Studies report that chocolate is good for your health, but how so and which ones?

Cacao (pronounced “kuh-KOW”), cocoa, Dutch cocoa, and chocolate… what’s the difference? Here’s how it all breaks down along with the ones to eat and ones to avoid.

Heart Benefits

Cocoa and cocoa-containing foods contain high levels of flavanols (“FLAY-va-nole”) — an antioxidant that reduces inflammation and dilates (widens) blood vessels. 

According to extensive research, eating chocolate, particularly dark chocolate, improves the markers of cardiovascular health. Consuming flavanols from chocolate is associated with a lower rate of:

The cocoa may improve:

  • Endothelial function — The endothelium is the inner lining of your arteries. Its function declines with age and puts you at increased risk for heart disease.
  • Lipid levels Lipids include your total cholesterol, LDL, HDL, and triglycerides.
  • Blood pressure
  • Insulin resistance This is when your body does not respond properly to the insulin it makes which can lead to type 2 diabetes. Type 2 diabetes puts you at risk for heart disease.
  • Decrease cardiac fibrosis (scar tissue formation) as well as electrical and structural changes of the heart.

The Cacao vs Cocoa   

Cacao and cocoa have historically been used interchangeably, but the two are different ingredients. Cacao is the PUREST FORM of chocolate — ‘raw’ and natural. It’s the least processed chocolate and has nothing added.
Image result for raw cacao
1. Raw cacao powder and nibs — “Raw cacao” is either not roasted at all or roasted below 118°F. Nibs have been chopped into smaller pieces.

The cacao beans are handled by many hands. Many of the fair trade communities in Central and South America are poor and lack proper sanitary conditions.

WARNING! Raw cacao is touted as a “superfood” because it is minimally processed thus, protecting the flavanols, but it may contain toxic molds and undesirable pathogens since they aren’t treated with high temperatures.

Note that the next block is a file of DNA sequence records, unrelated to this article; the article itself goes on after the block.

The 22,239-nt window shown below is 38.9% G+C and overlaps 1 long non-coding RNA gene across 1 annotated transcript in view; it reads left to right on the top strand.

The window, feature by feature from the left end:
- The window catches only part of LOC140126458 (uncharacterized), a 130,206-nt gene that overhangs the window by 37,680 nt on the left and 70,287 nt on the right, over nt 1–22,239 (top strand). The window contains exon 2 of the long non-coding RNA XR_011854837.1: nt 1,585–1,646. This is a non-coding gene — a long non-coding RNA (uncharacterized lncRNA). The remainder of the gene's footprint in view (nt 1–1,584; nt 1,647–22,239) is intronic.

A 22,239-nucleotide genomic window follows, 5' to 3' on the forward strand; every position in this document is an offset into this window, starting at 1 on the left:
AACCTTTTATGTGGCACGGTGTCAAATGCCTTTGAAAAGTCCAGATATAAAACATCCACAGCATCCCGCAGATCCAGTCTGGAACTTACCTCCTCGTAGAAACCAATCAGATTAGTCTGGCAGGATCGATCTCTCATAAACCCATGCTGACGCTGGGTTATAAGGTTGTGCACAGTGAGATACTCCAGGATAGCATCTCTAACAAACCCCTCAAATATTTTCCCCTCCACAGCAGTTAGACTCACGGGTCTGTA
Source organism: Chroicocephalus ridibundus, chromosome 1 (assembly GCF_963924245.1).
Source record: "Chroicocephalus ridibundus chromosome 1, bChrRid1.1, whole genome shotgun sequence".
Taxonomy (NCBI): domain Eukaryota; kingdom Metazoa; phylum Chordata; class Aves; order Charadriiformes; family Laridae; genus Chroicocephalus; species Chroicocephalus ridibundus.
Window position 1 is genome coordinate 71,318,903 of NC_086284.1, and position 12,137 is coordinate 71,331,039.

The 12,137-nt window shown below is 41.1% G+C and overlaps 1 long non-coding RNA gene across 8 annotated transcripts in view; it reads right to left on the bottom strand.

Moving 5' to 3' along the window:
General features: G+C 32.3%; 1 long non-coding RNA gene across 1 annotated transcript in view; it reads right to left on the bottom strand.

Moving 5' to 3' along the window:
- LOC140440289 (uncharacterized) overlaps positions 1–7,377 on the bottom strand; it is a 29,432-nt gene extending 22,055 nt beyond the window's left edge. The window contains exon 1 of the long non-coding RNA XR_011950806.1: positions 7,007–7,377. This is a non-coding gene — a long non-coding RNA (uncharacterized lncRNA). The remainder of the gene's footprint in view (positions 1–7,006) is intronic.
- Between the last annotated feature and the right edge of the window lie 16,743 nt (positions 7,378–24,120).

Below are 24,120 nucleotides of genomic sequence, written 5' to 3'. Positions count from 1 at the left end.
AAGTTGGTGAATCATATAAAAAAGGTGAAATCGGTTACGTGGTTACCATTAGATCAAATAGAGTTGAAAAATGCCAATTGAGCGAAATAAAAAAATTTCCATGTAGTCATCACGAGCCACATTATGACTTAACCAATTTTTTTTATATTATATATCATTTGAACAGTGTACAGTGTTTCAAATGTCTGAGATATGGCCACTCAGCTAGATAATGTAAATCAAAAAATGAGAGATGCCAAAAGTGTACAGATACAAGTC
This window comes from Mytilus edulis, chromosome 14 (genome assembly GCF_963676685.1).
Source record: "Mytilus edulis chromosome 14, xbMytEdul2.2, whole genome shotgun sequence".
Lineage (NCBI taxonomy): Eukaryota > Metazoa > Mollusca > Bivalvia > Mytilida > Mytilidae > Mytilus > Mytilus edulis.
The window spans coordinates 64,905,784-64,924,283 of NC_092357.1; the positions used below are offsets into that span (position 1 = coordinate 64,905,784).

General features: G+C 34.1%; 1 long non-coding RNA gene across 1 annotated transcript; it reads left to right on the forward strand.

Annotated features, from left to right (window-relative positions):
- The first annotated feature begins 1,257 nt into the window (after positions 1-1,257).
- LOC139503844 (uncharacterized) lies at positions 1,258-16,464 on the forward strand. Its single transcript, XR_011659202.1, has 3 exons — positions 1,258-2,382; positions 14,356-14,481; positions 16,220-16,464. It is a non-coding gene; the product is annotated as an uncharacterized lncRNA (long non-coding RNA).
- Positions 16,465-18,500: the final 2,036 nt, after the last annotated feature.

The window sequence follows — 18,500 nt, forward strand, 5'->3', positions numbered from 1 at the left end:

2. Cocoa powder When raw cacao is processed with high heat, it’s called cocoa. Cocoa powder is what remains after cacao beans have been fermented, dried, roasted, then ground into a fine powder. 

This is the powder that’s used to bake brownies, chocolate cakes, cookies, and puddings. There are two types of cocoa: natural and Dutch-processed.

Cocoa Powder
Comparison of natural cocoa (left) and Dutch-processed cocoa (right).
  • Cocoa Natural
    Natural cocoa

    100% Natural cocoa powder — This powder is acidic, sharp and bitter. It has not had its acid stripped.

It’s usually lighter in color. If you bake with it, you would pair it with a baking soda (alkali) since it has not lost any of its acidity.

  • 100% Dutch-processed cocoa powder This powder has been treated with alkali to neutralize its acids.

Dutch process cocoa has a smoother, more mellow flavor and imparts a cocoa powder that is a darker hue. However, a significant amount of flavanols are lost when processed with alkali.

Baking PowderIf baking with Dutched cocoa powder (alkali), pair it with baking powder (acid) to make up for the acid that was removed from the cocoa.